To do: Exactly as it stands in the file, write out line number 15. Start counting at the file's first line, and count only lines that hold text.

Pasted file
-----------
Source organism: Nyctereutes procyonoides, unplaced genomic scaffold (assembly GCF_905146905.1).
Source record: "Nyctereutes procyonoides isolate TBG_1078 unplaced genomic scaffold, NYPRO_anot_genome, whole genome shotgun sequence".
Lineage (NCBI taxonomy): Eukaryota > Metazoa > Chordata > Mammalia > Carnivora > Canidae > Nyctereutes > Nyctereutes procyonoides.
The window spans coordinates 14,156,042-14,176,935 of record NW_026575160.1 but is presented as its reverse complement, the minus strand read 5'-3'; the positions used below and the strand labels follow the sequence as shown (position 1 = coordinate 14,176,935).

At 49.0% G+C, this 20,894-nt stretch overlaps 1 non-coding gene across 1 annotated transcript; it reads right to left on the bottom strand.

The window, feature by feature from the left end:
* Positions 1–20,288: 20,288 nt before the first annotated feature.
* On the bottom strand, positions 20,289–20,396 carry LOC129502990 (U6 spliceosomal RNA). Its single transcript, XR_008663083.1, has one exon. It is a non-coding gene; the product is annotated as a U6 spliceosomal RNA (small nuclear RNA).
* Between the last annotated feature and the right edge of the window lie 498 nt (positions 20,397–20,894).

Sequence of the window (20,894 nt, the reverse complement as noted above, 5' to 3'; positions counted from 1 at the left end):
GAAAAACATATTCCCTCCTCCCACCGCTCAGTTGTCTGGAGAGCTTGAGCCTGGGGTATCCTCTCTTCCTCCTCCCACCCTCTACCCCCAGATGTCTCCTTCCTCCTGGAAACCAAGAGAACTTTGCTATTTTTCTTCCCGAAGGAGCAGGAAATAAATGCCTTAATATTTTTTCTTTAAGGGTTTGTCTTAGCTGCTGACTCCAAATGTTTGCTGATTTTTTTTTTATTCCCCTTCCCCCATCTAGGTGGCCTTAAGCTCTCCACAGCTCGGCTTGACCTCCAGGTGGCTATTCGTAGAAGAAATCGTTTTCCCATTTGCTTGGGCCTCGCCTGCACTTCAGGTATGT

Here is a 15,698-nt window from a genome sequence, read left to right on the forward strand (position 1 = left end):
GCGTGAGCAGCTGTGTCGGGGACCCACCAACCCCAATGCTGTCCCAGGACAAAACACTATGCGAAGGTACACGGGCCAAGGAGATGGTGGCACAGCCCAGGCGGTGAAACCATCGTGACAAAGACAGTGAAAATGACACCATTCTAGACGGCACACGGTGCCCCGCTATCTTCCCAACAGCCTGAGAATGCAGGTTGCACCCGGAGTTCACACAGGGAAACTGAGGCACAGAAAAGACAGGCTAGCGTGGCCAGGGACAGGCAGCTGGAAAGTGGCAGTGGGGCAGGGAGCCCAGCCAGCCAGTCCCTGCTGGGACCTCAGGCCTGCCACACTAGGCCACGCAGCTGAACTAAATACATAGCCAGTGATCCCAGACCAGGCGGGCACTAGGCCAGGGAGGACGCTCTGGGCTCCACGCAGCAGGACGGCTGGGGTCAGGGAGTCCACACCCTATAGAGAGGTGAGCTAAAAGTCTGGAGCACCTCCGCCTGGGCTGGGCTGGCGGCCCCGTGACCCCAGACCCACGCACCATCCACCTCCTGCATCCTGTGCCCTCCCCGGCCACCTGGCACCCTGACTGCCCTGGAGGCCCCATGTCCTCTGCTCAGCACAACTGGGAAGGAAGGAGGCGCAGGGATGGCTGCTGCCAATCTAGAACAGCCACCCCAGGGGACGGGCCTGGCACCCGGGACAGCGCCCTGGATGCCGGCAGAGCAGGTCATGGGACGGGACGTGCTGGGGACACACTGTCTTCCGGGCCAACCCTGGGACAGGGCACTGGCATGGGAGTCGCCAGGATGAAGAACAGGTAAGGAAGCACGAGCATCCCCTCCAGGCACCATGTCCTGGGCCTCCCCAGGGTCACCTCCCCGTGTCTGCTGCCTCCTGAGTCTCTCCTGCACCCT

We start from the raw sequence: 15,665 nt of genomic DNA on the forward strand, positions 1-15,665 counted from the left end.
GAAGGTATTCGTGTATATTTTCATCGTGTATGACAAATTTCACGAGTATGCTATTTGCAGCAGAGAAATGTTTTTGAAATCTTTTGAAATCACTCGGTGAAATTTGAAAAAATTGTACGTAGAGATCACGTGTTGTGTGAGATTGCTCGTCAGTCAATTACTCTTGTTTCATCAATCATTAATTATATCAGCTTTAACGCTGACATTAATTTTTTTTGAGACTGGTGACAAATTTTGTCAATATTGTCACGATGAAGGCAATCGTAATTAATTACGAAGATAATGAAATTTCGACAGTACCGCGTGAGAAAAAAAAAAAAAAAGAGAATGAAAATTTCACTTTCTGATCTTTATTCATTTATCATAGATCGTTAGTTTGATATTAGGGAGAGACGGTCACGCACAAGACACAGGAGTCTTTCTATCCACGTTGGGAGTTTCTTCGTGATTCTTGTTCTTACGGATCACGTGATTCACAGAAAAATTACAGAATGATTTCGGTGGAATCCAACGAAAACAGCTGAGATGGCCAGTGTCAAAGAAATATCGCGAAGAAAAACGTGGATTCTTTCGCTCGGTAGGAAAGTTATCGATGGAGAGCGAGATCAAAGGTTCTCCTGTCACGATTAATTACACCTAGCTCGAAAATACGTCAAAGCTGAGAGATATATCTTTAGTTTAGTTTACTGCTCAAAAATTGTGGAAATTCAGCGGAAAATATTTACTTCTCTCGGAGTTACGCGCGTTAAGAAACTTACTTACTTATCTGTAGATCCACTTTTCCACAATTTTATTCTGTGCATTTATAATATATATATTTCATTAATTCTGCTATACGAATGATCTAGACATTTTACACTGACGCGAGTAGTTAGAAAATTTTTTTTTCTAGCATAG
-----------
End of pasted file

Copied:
GAAGGTATTCGTGTATATTTTCATCGTGTATGACAAATTTCACGAGTATGCTATTTGCAGCAGAGAAATGTTTTTGAAATCTTTTGAAATCACTCGGTGAAATTTGAAAAAATTGTACGTAGAGATCACGTGTTGTGTGAGATTGCTCGTCAGTCAATTACTCTTGTTTCATCAATCATTAATTATATCAGCTTTAACGCTGACATTAATTTTTTTTGAGACTGGTGACAAATTTTGTCAATATTGTCACGATGAAGGCAATCGTAATTAATTACGAAGATAATGAAATTTCGACAGTACCGCGTGAGAAAAAAAAAAAAAAAGAGAATGAAAATTTCACTTTCTGATCTTTATTCATTTATCATAGATCGTTAGTTTGATATTAGGGAGAGACGGTCACGCACAAGACACAGGAGTCTTTCTATCCACGTTGGGAGTTTCTTCGTGATTCTTGTTCTTACGGATCACGTGATTCACAGAAAAATTACAGAATGATTTCGGTGGAATCCAACGAAAACAGCTGAGATGGCCAGTGTCAAAGAAATATCGCGAAGAAAAACGTGGATTCTTTCGCTCGGTAGGAAAGTTATCGATGGAGAGCGAGATCAAAGGTTCTCCTGTCACGATTAATTACACCTAGCTCGAAAATACGTCAAAGCTGAGAGATATATCTTTAGTTTAGTTTACTGCTCAAAAATTGTGGAAATTCAGCGGAAAATATTTACTTCTCTCGGAGTTACGCGCGTTAAGAAACTTACTTACTTATCTGTAGATCCACTTTTCCACAATTTTATTCTGTGCATTTATAATATATATATTTCATTAATTCTGCTATACGAATGATCTAGACATTTTACACTGACGCGAGTAGTTAGAAAATTTTTTTTTCTAGCATAG